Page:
Monthly Archives: May 2012

“Rethinking our Water Ways”

The Fraser Basin Council has produced an excellent report on water resources management in BC. “Rethinking our water ways” will be a valuable resource guide for our planning work over the coming two years. Their website ( has the report broken out into readable sections that are easy to share by email or social networking. There is also a pdf available for download. From the website:

Rethinking our water ways is a new initiative of the Fraser Basin Council to highlight the challenges of managing BC’s watersheds and water resources sustainably, particularly in the face of climate change and increasing demand for water. Do you have a responsibility for water in your community or region? Is your sector dependent on water for your work? Are you concerned about multiple demands and impacts on the health of watersheds? We welcome everyone with an interest in water to explore this site, and attend one of our companion workshops.


Think like a watershed: Making watershed decisions from an ecosystems perspective

A new article in Water Canada (May/June 2012) explores the landscape of watershed governance in Canada. Oliver and Laura Brandes (University of Victoria’s POLIS Project on Ecological Governance) emphasize the importance of providing an appropriate formal mandate to empower locally grounded watershed decision-making that balances a range of interests. Local levels of government already have a large responsibility in drinking water, storm and wastewater, and land use controls, and they may have an increasing role in watershed management decisions as senior levels of government have decreased capacity.

Water flows without regard for maps, and watershed boundaries rarely align with political borders. While fresh water links many cities and towns across Canada via industrial and commercial activities within these watersheds,responsibility for fresh water tends to be disconnected and fragmented,making managing the resource across jurisdictions particularly challenging.

The article builds on themes identified at a recent conference in Vancouver, “Collaborative Watershed Governance in BC and Beyond“. Conference delegates emphasized three priorities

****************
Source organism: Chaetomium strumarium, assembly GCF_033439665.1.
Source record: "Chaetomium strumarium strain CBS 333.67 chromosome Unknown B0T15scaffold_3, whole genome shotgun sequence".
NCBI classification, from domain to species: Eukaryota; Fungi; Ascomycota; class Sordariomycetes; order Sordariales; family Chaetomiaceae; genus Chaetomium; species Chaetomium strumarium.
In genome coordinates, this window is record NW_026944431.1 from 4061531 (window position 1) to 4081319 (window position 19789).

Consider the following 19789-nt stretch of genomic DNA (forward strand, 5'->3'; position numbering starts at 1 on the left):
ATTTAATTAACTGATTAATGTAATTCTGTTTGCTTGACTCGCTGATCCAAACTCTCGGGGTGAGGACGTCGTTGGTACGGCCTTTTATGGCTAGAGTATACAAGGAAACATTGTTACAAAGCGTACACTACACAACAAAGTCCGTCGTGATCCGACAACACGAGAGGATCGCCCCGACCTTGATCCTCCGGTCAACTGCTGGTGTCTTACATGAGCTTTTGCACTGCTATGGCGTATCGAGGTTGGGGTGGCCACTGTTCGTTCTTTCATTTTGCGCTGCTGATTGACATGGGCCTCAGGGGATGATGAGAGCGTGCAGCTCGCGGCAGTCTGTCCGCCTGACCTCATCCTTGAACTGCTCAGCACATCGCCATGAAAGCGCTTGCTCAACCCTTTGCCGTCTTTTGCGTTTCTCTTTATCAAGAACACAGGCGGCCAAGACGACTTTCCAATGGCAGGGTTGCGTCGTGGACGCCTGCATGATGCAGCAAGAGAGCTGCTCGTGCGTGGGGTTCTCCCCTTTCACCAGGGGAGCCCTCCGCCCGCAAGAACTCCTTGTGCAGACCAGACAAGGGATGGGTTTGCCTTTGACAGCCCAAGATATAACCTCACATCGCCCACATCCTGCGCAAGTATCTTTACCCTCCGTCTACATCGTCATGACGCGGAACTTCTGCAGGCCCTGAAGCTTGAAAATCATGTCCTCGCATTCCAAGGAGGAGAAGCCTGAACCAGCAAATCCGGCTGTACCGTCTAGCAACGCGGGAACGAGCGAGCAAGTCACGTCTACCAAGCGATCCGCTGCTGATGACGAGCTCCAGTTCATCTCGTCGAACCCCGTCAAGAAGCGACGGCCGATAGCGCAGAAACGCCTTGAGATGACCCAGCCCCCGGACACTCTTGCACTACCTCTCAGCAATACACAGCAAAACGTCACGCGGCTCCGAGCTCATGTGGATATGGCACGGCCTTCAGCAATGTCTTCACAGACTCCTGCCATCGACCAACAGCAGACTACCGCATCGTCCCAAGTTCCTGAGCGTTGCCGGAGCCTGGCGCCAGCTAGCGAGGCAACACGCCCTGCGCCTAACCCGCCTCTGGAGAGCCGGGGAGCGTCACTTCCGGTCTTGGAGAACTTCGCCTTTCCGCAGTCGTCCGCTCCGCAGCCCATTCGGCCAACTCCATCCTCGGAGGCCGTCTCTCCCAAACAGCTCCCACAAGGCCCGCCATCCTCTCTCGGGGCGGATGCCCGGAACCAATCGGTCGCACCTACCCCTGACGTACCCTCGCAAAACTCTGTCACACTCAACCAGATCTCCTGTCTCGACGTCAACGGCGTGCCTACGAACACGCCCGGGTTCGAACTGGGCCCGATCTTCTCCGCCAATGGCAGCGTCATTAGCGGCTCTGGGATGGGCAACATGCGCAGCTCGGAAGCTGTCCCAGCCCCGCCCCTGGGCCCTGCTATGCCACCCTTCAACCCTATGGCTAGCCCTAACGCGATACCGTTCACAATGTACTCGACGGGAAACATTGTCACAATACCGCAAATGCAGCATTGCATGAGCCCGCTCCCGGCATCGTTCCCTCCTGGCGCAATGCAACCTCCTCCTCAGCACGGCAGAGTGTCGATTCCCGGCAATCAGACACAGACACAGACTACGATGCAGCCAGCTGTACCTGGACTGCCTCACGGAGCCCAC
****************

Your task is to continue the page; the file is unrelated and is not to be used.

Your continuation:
1. Completing BC’s Water Sustainability Act with explicit attention to enabling collaborative watershed governance
  2. Establishing an annual conference of watershed-based groups and users from across BC to build capacity and share best practices and experience
  3. Establish a government-to-government forum to enhance mutual understanding of interests about water governance in BC.

The article is available for downloading at the POLIS Water Sustainability Project:

Advisory Group Kick-Off Meeting, May 3 2012

Thirty representatives of the RDKB, various local organizations, and members of the public came together at the Senior’s Hall in Grand Forks to start defining the future of the Kettle River Watershed last Thursday evening. The “Kick-off” meeting of the Kettle River Watershed Management Plan Stakeholder’s Advisory Group was held to look forward at the planning process and begin discussing stakeholder expectations of the plan.


Compendium of forest hydrology and geomorphology in British Columbia

Everything we needed to know about forest hydrology and geomorphology in BC. What happens to streams when forests are clear cut? What kind of erosion patterns are associated with forestry activities?


Over the last two decades, hydrologists and geomorphologists have often discussed the need to document the history, scientific discoveries, and field expertise gained in watershed management in British Columbia. Several years ago, a group of watershed scientists from FORREX, academia, government, and the private sector gathered at the University of British Columbia to discuss the idea of a provincially relevant summary of hydrology, geomorphology, and watershed management. Through this meeting, the Compendium of Forest Hydrology and Geomorphology was born.

As a synthesis document, the Compendium consolidates current scientific knowledge and operational experience into 19 chapters. To ensure reliable, relevant, and scientifically sound information, all chapters were extensively peer reviewed employing the standard double-blind protocol common to most scholarly journals. Chapters in the Compendium summarize the basic scientific information necessary to manage water resources in forested environments, explaining watershed processes and the effects of disturbances across different regions of the province. In short, the Compendium is about British Columbia and is primarily intended for a British Columbian audience, giving it a uniquely regional focus compared to other hydrology texts. At over 800 pages, the Compendium showcases the rich history of forest hydrology, geomorphology, and aquatic ecology research and practice in British Columbia and sets forth the foundation for the future by showing us how much more we have yet to learn. Continue reading Compendium of forest hydrology and geomorphology in British Columbia